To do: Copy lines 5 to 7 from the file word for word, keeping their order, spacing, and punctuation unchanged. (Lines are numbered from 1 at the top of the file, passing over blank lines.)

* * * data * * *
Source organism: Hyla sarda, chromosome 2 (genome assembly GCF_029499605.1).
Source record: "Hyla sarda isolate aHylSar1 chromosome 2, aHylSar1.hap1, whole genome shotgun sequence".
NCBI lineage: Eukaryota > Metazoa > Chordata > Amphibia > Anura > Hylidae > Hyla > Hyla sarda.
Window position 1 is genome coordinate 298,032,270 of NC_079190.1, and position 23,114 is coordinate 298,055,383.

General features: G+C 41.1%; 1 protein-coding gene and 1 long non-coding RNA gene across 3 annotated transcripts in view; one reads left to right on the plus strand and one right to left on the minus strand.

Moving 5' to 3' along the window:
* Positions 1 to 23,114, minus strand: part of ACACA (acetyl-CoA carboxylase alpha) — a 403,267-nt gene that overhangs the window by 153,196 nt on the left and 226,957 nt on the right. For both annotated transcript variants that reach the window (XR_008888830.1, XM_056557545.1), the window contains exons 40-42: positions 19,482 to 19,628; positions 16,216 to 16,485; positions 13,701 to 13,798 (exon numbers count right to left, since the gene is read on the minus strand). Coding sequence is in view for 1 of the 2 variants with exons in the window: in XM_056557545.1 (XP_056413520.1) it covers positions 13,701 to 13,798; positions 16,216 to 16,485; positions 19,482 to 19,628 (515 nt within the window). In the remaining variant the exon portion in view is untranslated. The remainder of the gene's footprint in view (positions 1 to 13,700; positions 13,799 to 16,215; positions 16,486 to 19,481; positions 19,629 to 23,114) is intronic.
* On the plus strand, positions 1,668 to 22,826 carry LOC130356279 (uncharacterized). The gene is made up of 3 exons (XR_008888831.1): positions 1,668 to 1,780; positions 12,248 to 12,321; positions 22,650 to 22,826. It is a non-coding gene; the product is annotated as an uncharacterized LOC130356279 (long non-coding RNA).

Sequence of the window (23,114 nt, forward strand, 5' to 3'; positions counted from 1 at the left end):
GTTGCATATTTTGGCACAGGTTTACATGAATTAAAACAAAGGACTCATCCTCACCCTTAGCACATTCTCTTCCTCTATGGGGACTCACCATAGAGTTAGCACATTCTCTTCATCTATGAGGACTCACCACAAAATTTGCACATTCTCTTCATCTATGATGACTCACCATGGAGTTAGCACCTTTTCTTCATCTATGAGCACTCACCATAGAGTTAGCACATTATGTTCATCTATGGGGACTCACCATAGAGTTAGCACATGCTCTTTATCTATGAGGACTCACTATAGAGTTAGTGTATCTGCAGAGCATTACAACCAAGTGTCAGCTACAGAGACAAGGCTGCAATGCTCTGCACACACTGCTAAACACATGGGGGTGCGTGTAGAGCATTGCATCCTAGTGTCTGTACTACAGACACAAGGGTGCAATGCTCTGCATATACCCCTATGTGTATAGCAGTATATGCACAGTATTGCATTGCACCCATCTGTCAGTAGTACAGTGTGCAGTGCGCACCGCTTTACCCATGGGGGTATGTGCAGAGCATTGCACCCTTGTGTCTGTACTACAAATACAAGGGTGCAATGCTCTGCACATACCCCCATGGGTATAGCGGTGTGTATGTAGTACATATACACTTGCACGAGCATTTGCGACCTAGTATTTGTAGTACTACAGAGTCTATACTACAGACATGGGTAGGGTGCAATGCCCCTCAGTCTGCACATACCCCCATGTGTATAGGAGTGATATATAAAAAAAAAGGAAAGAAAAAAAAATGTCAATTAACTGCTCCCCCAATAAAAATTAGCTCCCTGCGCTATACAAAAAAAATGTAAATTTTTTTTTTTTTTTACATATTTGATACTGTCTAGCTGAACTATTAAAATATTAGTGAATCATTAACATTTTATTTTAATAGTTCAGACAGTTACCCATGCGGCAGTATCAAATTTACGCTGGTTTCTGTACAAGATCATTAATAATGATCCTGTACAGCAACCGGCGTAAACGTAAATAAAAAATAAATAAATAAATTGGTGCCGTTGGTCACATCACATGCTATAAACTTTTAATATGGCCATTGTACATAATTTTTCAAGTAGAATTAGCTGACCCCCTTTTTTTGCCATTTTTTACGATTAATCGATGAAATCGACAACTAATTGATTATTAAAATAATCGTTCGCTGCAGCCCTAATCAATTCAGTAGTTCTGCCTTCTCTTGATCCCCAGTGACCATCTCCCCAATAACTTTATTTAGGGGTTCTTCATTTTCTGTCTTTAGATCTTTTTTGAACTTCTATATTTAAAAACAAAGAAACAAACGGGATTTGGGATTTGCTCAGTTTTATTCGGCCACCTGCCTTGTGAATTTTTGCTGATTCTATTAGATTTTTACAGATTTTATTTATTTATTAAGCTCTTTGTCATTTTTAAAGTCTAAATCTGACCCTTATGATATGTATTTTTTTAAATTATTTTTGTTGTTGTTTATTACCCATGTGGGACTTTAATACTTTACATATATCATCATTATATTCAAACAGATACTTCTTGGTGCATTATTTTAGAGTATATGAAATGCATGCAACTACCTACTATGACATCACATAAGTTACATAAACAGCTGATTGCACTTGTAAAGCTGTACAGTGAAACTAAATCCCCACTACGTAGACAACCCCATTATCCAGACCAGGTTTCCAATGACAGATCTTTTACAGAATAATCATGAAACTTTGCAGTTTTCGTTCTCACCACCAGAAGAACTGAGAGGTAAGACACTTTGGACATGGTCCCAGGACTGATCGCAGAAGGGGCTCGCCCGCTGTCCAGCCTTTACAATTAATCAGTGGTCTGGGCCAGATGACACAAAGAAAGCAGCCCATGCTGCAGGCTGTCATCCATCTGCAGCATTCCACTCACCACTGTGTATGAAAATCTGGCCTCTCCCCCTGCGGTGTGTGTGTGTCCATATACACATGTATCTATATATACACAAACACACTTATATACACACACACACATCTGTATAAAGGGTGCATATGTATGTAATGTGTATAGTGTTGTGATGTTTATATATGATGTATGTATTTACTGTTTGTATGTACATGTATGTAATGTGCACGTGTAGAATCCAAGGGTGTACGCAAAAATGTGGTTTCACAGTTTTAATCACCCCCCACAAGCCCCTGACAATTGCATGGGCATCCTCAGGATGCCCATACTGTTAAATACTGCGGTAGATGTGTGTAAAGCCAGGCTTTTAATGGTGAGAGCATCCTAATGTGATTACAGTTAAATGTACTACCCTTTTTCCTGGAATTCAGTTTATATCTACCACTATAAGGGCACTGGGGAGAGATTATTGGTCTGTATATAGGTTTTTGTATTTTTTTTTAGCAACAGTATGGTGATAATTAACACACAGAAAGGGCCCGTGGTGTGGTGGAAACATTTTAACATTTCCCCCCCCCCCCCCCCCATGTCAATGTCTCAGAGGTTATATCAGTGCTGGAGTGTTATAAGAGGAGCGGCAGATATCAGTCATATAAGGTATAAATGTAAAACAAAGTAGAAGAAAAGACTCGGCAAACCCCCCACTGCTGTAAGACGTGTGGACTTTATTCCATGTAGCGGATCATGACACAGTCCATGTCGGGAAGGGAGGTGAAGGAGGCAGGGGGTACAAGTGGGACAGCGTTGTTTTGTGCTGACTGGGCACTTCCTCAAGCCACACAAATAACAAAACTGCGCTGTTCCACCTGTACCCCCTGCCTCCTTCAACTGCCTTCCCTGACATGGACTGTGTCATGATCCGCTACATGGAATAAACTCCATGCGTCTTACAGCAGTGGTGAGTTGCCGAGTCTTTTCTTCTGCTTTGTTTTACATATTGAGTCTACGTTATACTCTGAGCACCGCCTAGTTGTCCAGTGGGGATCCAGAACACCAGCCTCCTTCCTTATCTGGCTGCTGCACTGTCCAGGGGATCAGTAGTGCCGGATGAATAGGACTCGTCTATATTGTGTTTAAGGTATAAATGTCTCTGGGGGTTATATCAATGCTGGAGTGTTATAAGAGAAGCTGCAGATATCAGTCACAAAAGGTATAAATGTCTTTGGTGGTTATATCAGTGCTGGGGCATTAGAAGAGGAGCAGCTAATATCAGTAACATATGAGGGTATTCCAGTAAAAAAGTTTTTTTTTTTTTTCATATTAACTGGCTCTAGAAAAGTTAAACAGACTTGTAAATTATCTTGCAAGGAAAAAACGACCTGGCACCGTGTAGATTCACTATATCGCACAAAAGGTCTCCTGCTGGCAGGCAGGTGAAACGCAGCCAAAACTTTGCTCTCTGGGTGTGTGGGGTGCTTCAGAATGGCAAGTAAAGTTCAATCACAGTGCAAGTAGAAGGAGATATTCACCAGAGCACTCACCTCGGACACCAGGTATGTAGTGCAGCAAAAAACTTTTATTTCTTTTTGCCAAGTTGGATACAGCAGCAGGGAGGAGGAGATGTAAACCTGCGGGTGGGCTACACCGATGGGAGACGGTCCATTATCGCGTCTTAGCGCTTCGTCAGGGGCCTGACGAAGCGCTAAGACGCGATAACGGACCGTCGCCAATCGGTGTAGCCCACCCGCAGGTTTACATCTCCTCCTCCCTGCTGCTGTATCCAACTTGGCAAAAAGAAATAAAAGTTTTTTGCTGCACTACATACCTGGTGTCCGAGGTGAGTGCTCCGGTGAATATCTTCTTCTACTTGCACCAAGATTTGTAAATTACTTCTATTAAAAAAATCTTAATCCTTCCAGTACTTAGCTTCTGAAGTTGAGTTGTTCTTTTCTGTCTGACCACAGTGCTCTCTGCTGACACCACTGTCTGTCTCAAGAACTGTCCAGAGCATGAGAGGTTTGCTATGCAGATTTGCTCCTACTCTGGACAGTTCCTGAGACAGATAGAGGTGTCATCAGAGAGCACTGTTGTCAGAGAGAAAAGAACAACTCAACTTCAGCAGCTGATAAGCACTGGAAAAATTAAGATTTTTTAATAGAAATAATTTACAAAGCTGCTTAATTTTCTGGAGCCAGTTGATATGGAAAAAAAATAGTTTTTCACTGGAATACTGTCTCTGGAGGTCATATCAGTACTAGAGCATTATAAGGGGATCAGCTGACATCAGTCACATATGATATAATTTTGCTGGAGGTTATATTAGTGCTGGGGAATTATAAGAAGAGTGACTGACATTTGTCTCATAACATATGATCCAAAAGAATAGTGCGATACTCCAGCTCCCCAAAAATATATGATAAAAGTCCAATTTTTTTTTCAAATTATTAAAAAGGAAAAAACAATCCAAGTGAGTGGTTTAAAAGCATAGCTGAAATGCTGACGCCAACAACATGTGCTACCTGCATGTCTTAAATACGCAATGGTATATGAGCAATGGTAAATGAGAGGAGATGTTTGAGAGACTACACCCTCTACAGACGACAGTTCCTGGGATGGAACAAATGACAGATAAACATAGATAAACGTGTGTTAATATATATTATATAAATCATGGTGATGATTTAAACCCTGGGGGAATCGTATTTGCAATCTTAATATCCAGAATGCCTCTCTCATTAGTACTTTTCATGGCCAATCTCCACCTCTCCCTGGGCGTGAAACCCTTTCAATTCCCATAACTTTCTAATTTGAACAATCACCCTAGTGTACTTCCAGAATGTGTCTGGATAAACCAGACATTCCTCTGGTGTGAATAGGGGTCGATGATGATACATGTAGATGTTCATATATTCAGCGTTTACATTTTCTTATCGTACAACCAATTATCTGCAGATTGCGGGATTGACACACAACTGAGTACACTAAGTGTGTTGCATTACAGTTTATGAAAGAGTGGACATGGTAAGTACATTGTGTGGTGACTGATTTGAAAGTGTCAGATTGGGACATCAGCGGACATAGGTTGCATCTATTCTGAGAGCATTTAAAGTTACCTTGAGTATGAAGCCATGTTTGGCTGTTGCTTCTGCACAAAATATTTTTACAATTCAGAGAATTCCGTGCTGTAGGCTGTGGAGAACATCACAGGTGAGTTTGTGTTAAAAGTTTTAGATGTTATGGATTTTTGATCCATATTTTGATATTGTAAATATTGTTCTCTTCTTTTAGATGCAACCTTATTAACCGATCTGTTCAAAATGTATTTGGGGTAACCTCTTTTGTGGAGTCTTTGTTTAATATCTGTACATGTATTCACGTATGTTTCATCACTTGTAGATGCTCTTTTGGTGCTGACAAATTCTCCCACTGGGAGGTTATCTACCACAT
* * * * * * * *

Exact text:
General features: G+C 41.1%; 1 protein-coding gene and 1 long non-coding RNA gene across 3 annotated transcripts in view; one reads left to right on the plus strand and one right to left on the minus strand.

Moving 5' to 3' along the window:
* Positions 1 to 23,114, minus strand: part of ACACA (acetyl-CoA carboxylase alpha) — a 403,267-nt gene that overhangs the window by 153,196 nt on the left and 226,957 nt on the right. For both annotated transcript variants that reach the window (XR_008888830.1, XM_056557545.1), the window contains exons 40-42: positions 19,482 to 19,628; positions 16,216 to 16,485; positions 13,701 to 13,798 (exon numbers count right to left, since the gene is read on the minus strand). Coding sequence is in view for 1 of the 2 variants with exons in the window: in XM_056557545.1 (XP_056413520.1) it covers positions 13,701 to 13,798; positions 16,216 to 16,485; positions 19,482 to 19,628 (515 nt within the window). In the remaining variant the exon portion in view is untranslated. The remainder of the gene's footprint in view (positions 1 to 13,700; positions 13,799 to 16,215; positions 16,486 to 19,481; positions 19,629 to 23,114) is intronic.